Voriconazole is rapidly and almost completely absorbed following oral administration, with maximum plasma concentrations (Cmax) achieved 1-2 hours after dosing. The absolute bioavailability of voriconazole after oral administration is estimated to be 96%.

When multiple doses of voriconazole are administered with high-fat meals, the Cmax and the AUC are reduced by 34% and 24%, respectively. The absorption of voriconazole is not affected by changes in the gastric pH.
Bioequivalence was established between the 200 mg tablets and the 40 mg/mL oral suspension when administered as a 200 mg dose.

Distribution
The volume of distribution for voriconazole at the steady state is estimated to be 4.6 l/kg, suggesting extensive distribution into the tissues. Plasma protein-binding is estimated to be 58%. Cerebrospinal fluid samples from 8 patients in a compassionate programme showed detectable voriconazole concentrations in all patients.

Metabolism
In vitro studies showed that voriconazole is metabolized by the hepatic CYP450 isoenzymes, CYP2C19, CYP2C9 and CYP3A4.

The inter-individual variability of voriconazole pharmacokinetics is high.

In vivo studies indicated that CYP2C19 is significantly involved in the metabolism of voriconazole. This enzyme exhibits genetic polymorphism. For example, 15 20% of Asian populations may be expected to be poor metabolizers. For Caucasians and Blacks, the prevalence of poor metabolizers is 3 5%. Studies conducted in healthy Caucasian and Japanese subjects have shown that poor metabolizers have, on average, a 4-fold higher voriconazole exposure (AUCτ) than their homozygous extensive metabolizer counterparts. Subjects who are heterozygous extensive metabolizers have, on average, a 2-fold higher voriconazole exposure than their homozygous extensive metabolizer counterparts.

The major metabolite of voriconazole is the N-oxide, which accounts for 72% of the circulating radiolabelled metabolites in plasma. This metabolite has minimal antifungal activity and does not contribute to the overall efficacy of voriconazole.

Excretion
Voriconazole is eliminated via hepatic metabolism, with less than 2% of the dose excreted unchanged in the urine.

After administration of a radiolabelled dose of voriconazole, approximately 80% of the radioactivity is recovered in the urine after multiple I.V. dosing and 83% in the urine after multiple oral dosing. The majority (>94%) of the total radioactivity is excreted in the first 96 hours after both oral and I.V. dosing.

The terminal half-life of voriconazole depends on the dose and is approximately 6 hours at 200 mg (orally). Because of the non-linear pharmacokinetics, the terminal half-life is not useful in the prediction of the accumulation or elimination of voriconazole.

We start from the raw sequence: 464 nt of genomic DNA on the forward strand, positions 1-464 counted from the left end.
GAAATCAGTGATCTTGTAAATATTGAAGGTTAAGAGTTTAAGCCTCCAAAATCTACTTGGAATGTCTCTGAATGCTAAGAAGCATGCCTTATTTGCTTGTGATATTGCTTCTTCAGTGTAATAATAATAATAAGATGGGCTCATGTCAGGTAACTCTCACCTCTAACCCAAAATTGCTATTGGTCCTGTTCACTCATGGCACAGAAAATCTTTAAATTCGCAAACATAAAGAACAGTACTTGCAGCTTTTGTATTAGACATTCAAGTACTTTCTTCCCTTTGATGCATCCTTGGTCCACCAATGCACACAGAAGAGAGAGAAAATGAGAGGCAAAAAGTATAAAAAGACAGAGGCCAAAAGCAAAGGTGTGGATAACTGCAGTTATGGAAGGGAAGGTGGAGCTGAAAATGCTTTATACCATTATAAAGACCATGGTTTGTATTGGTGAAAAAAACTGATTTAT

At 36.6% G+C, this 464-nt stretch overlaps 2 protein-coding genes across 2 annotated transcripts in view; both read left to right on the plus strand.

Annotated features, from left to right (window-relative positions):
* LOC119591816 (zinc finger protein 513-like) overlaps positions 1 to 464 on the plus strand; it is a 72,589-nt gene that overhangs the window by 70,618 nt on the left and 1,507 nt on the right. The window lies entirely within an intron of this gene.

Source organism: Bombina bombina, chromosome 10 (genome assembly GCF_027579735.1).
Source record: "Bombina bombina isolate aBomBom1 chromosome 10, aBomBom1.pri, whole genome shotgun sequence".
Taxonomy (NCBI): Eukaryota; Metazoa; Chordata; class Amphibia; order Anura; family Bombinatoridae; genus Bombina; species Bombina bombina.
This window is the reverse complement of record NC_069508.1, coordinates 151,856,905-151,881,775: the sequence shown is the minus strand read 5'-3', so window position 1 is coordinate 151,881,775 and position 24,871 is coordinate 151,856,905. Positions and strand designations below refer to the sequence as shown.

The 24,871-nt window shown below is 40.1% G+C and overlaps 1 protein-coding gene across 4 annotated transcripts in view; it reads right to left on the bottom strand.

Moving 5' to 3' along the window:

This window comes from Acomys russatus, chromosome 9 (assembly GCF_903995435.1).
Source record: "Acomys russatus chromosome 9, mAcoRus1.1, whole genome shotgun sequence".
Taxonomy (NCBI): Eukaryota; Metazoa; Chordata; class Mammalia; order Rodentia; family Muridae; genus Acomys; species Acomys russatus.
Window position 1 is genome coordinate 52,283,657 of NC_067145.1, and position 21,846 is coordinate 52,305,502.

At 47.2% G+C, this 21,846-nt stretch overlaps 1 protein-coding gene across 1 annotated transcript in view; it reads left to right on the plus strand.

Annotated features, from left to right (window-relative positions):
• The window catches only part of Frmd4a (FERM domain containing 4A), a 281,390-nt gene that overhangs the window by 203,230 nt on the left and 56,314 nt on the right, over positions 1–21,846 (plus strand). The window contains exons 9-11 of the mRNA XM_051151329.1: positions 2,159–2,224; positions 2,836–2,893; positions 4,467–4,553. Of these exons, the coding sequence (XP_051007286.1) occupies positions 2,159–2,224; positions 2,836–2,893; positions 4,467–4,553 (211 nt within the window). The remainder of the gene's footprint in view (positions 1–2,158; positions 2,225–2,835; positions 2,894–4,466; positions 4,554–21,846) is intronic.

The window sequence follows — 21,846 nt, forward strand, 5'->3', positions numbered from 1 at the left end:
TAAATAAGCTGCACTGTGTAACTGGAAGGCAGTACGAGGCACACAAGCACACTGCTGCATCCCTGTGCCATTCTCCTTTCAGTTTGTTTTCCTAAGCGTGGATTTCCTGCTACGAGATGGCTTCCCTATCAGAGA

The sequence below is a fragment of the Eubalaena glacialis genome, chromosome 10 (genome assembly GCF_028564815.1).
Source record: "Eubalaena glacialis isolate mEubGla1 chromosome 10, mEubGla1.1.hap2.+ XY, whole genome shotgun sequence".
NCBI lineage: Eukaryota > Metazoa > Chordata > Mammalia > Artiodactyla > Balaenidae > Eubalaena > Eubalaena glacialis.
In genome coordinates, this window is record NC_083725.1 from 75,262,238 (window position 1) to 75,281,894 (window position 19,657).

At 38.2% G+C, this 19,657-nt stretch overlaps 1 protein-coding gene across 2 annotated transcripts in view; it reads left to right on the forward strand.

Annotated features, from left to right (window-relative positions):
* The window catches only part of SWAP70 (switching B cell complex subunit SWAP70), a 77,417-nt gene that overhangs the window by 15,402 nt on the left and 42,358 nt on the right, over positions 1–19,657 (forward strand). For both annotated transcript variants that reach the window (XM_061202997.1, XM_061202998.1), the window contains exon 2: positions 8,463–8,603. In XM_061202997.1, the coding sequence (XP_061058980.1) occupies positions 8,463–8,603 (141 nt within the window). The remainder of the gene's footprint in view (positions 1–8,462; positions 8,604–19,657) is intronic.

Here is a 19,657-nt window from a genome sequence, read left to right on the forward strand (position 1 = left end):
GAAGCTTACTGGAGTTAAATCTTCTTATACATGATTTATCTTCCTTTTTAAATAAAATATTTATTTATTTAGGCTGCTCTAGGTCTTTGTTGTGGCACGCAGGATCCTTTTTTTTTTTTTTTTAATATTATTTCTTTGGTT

Indications

VORITEK-200 Tablets and I.V. are indicated in adults and children aged 2 years and above for the following:

  1. Treatment of invasive aspergillosis.
  2. Treatment of candidaemia in non-neutropenic patients.
  3. Treatment of fluconazole-resistant serious invasive Candida infections (including C. krusei).
  4. Treatment of serious fungal infections caused by Scedosporium spp. and Fusarium\ spp.

VORITEK-200 Tablets and I.V. should be administered primarily to patients with progressive, possibly life-threatening infections

Dosage and Administration

Dosage
Electrolyte disturbances such as hypokalaemia, hypomagnesaemia and hypocalcaemia should be monitored and corrected, if necessary, prior to initiation and during voriconazole therapy (see WARNINGS AND PRECAUTIONS).

VORITEK I.V. requires reconstitution and dilution prior to administration as an I.V. infusion. Not for bolus injection.

It is recommended that VORITEK I.V. be administered at a maximum rate of 3 mg/kg per hour over 1 to 2 hours.

Adults and Adolescents (aged 12 to 14 years and ≥50 kg; aged 15 to 17 years, regardless of body weight)
Therapy must be initiated with the specified loading dose regimen of either I.V. or oral VORITEK to achieve plasma concentrations close to the steady state on day 1. On the basis of the high oral bioavailability, switching between I.V. and oral administration is appropriate when clinically indicated.

Detailed information on dosage recommendations is provided in the following table:

Infection
Loading Dose
I.V.
Maintenance Dose a,b
I.V.
Oralc
Invasive
Aspergillosis
6 mg/kg q12h for the
first 24 hours
4 mg/kg q12h
200 mg q12h
Candidaemia in
non-neutropenic
patients and other
deep-tissue
Candida infections
6 mg/kg q12h for the
first 24 hours
3-4 mg/kg
q12h
200 mg q12h